One fatwa justifying the shedding of Huthi blood was issued by senior state Mufti Isma’il al-Amrani in March 2007. Tribal sources reported to the Yemen Times that Askar Zuail, a radical administrative assistant to General Ali Muhsin al-Ahmar had indoctrinated soldiers during Friday prayers. For a copy of the Yemen Times article see, “Ali Mohsen’s Extremist Office Manager Fatwas Houthis and Other Sa’ada Updates,” Armies of Liberation, January 8, 2008, http://armiesofliberation.com/archives/2008/01/08/ali-mohsens-extremist-cleric-office-manager-fatwas-houthis-and-other-saada-updates/.
 The al-Qa’ida camp is located in an abandoned military compound in the Abu Jaraba Wadi. Estimates are that about 500 jihadists rotate through the compound. The truce agreement requires the rebels to hand in their weapons; Mr. Zaid suggests the al-Qa’ida terrorists be disarmed as well.
 One document admitted at the 2003 trial of five accused Cole plotters was an official letter from Yemen’s then interior minister, Husayn Arab, which instructed Yemeni security forces to give safe passage and cooperation to Abd al-Rahman al-Nashiri, a primary planner, from April to December 2000. Other documents used by the bombers included arms permits normally issued by the Ministry of the Interior, which were said to be a forgery.
 In return for an end to attacks within Yemen, al-Qa’ida advanced eight conditions including “stop hunting down for suspected al-Qaeda militants as well releasing their fellow colleagues in jails.” The prohibition of extradition of any Muslim to the United States, limiting the number of foreign visitors, and the termination of military cooperation with the United States were other conditions. Minister of Islamic Endowments Judge al-Hittar noted at the time, “Some of these conditions cannot be negotiated at all.” For all eight conditions see, “Al-Qaeda Praises Yemeni President Saleh,” Armies of Liberation, May 22, 2005, http://armiesofliberation.com/archives/2005/05/22/al-qaeda-praises-yemeni-president-saleh/.
 Another American that Yemen refuses to extradite is Jaber Elbaneh, member of the Lackwanna Seven, an al-Qa’ida cell from Buffalo, New York. Elbaneh is currently on the FBI’s most wanted terrorists list. Elbaneh escaped jail in 2006 and later surrendered. He was then convicted in absentia of the 2006 oil attacks, showed up at his court appeal in 2008, announced that he had struck a deal with the Yemeni president, and left the court again. He was reportedly returned to prison.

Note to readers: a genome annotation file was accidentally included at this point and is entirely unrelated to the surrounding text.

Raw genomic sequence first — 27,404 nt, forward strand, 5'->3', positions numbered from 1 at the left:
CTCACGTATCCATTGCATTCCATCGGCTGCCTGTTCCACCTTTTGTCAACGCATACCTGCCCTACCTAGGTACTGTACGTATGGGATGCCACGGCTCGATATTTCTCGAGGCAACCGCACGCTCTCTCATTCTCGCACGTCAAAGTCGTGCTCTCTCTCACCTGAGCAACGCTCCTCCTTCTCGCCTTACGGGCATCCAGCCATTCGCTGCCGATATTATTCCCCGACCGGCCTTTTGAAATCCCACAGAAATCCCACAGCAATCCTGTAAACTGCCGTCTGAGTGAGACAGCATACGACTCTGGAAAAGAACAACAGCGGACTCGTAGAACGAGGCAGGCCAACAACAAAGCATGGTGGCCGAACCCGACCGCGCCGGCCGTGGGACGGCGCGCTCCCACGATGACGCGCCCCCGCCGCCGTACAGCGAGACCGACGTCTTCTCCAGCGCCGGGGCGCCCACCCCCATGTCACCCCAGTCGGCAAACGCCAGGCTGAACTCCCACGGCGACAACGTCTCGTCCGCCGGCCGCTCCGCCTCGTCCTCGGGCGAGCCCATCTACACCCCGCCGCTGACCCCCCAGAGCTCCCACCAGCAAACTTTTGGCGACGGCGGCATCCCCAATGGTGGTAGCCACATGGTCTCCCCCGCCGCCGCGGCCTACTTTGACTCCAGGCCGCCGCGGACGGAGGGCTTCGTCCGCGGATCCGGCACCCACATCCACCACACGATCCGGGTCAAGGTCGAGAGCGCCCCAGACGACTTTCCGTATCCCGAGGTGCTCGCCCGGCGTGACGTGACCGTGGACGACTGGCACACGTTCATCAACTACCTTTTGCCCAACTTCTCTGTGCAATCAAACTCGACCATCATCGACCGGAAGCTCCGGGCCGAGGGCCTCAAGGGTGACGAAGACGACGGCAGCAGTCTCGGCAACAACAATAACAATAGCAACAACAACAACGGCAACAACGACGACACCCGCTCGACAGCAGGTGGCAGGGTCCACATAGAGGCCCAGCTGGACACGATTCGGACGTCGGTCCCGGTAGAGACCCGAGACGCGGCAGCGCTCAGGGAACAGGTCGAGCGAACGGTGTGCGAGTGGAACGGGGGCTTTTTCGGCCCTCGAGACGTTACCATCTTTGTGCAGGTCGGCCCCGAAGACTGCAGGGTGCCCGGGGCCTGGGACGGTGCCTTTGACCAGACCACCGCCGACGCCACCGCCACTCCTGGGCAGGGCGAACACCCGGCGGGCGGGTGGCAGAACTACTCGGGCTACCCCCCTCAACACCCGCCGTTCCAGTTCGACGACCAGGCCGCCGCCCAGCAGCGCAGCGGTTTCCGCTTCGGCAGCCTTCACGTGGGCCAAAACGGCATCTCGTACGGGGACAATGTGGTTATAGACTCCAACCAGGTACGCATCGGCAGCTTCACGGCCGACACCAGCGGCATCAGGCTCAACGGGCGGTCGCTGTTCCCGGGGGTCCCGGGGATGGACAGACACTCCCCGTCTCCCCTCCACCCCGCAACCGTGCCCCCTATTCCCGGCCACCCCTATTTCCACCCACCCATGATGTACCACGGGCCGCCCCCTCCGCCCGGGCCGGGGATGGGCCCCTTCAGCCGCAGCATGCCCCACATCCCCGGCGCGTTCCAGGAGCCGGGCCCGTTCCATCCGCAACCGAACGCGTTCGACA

Tensions with Iraq remain high. Iraqi politicians allege Yemen is harboring wanted Ba’thists and facilitating the flow of fighters to Iraq. President Salih was a close ally of Saddam Hussein and recipient of his largess, including a palace in Baghdad. Prior to the 2003 Iraq War, Salih was smuggling Yemeni military weapons to Hussein. At the outset of the war, thousands of Iraqis including top Ba’thists made their way to Yemen. Many were incorporated into the Yemeni military as trainers and influenced the Sa’ada Wars. In 2005, Ayatollah al-Sistani spoke of “a pact of evil from Baghdad to Sana’a,” in reference to Ba’thist involvement in the Sa’ada War.
 On November 23, 2005, the Yemen Times published a translation of an article at the Aden-based Attagammua, affiliated with the Unitary Congregation Party. A copy of the article can be accessed at, “Training Yemenis for Iraq Suicide Bombings Supported by Military Commanders,” Armies of Liberation, November 28, 2005, http://armiesofliberation.com/archives/2005/11/28/training-yemenis-for-iraq-suicide-bombings-supported-by-military-commanders/.
 Gwen Ifil, “Yemen Lacks Counter-terrorism Resources to Halt Jihaddists,” PBS Newshour, March 24, 2010, http://www.pbs.org/newshour/bb/terrorism/jan-june10/yemen_03-24.html.
 Sudarsan Raghavan, “Yemen Security Agency Prone to Inside Threats, Officials Say,” Washington Post, February 10, 2010, http://www.washingtonpost.com/wp-dyn/content/article/2010/02/10/AR2010021004285_pf.html.
 President Salih and Ghalib al-Qamish, head of the Political Security Organization, met al-Fayda as the representative of former al-Qa’ida prisoners. For al-Fayda’s interview in the Gulf News see, “Saleh and PSO Negotiate with al-Qaeda Suspects,” Armies of Liberation, June 18, 2006, http://armiesofliberation.com/archives/2006/06/18/saleh-and-pso-negotiate-with-al-qaeda-suspects/.